I had the pleasure of watching the MotoGP from Donnington on the TV yesterday. Despite the torrential rain and the trecherous conditions, the race went on. There were riders going sideways down the straights and recovering. Other riders weren’t so lucky as they slithered across the track and onto the grass. Yet none of them gave up, jumping straight up and running to their machines in the hope that the engine would still be running and that they would be able to rejoin the race. Then about three quarters of the way through the race, Rossi took off like a rabbit, putting in times that racers would be happy with on a dry day, showing why the 22 year old is the greatest rider of his generation.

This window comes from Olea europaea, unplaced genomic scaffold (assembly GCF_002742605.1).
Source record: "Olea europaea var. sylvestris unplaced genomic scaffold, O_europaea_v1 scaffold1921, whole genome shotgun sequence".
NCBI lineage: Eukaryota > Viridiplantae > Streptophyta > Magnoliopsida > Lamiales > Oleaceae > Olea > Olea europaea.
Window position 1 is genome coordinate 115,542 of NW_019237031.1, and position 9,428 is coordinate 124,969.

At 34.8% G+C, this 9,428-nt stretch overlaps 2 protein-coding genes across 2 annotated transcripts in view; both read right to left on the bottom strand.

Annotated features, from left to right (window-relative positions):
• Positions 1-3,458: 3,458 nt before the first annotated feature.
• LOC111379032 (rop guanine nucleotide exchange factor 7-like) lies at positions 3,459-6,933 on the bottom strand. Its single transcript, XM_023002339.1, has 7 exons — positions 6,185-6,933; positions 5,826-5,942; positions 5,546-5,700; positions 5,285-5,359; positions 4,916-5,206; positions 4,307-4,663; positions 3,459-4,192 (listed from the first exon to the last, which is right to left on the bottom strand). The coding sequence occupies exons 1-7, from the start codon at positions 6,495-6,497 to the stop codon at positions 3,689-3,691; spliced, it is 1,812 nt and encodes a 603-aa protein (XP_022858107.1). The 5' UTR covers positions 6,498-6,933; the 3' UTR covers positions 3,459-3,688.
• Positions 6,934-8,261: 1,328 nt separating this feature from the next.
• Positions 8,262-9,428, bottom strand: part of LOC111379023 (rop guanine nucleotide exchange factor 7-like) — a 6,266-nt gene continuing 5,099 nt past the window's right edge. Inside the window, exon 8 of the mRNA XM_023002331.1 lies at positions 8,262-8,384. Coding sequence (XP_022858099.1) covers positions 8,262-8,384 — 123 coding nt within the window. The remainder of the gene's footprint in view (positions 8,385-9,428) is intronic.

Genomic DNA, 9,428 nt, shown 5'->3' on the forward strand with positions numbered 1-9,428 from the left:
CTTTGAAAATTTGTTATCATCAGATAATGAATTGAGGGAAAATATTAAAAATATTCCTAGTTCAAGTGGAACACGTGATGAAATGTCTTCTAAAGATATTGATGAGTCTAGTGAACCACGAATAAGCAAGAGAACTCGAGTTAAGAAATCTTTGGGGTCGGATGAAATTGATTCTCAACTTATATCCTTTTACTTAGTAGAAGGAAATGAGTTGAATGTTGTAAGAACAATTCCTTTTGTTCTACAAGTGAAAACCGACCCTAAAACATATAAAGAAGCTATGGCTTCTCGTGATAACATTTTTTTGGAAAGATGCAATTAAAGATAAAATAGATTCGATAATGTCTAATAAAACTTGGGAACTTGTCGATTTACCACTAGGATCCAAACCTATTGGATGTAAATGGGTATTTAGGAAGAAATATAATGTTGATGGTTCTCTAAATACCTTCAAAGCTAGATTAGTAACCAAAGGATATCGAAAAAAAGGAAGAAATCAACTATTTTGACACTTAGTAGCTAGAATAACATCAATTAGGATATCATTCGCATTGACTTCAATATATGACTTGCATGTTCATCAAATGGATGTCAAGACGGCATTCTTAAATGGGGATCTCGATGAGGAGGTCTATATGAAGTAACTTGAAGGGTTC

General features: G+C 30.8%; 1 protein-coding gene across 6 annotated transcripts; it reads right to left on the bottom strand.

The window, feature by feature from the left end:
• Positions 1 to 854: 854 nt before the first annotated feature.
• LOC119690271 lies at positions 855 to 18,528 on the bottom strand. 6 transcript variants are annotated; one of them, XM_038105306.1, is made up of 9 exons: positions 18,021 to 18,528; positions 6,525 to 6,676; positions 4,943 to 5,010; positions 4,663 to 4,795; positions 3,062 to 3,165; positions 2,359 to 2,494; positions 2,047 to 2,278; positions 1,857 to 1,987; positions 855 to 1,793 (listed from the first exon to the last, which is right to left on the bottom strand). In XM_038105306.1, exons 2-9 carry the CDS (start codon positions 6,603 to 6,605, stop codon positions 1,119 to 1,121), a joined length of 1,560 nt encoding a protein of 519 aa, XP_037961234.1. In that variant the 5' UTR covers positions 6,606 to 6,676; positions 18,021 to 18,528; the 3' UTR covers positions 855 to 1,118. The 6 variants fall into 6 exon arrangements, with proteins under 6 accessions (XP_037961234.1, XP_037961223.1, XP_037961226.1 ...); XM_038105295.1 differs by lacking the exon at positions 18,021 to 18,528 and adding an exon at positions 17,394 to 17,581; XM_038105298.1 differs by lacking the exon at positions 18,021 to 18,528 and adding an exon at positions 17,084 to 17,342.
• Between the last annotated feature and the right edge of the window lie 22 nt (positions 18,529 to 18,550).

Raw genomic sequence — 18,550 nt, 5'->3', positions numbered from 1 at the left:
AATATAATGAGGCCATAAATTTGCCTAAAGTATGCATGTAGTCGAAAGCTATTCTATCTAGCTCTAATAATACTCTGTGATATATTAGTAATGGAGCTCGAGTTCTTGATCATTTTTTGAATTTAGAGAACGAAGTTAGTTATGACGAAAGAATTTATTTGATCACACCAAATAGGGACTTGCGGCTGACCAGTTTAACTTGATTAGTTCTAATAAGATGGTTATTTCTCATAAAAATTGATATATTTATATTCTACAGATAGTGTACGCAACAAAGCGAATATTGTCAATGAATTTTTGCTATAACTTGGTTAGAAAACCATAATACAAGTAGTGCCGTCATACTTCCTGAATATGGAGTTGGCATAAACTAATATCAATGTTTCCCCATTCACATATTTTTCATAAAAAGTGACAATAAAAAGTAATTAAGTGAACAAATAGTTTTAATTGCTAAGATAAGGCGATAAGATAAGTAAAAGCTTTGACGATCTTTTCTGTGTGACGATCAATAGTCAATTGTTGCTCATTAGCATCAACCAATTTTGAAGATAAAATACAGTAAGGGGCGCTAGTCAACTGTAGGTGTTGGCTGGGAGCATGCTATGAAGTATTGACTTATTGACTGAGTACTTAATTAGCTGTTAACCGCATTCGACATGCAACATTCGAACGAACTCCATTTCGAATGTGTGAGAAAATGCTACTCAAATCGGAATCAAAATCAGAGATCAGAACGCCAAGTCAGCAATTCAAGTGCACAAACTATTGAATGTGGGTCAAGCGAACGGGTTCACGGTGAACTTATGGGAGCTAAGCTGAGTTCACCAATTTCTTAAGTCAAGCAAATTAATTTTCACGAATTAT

Le Tour finished yesterday with Lance Armstrong cementing his place in the history books with an unprecidented seventh consecutive win. People will argue that he’s the greatest cyclist ever and some will disagree. What nobody can argue with is his attitude. His fight back from cancer, reading his autobiography, has made him the man that he is today. Uncompromising and unwilling to accept anything less than the best.
Now lets look at the US Grand Prix again. Would the likes of Senna or Prost have worried about losing championship points or the threat of legal action? No way. They’d have told the mechanics to change the tyres, stuck two fingers up at the rule book and gone out to race. It was their blood. Their raison d’etre. They lived to race and would have raced in a go-kart if they had to. The desire to win wouldn’t have even entertained the thought of not going out on the track to win.
There’s too much money in Formula 1 for it to die overnight. But at the moment it’s going through death by a thousand cuts as one fan after another turns over or finds something better to do on a Sunday afternoon.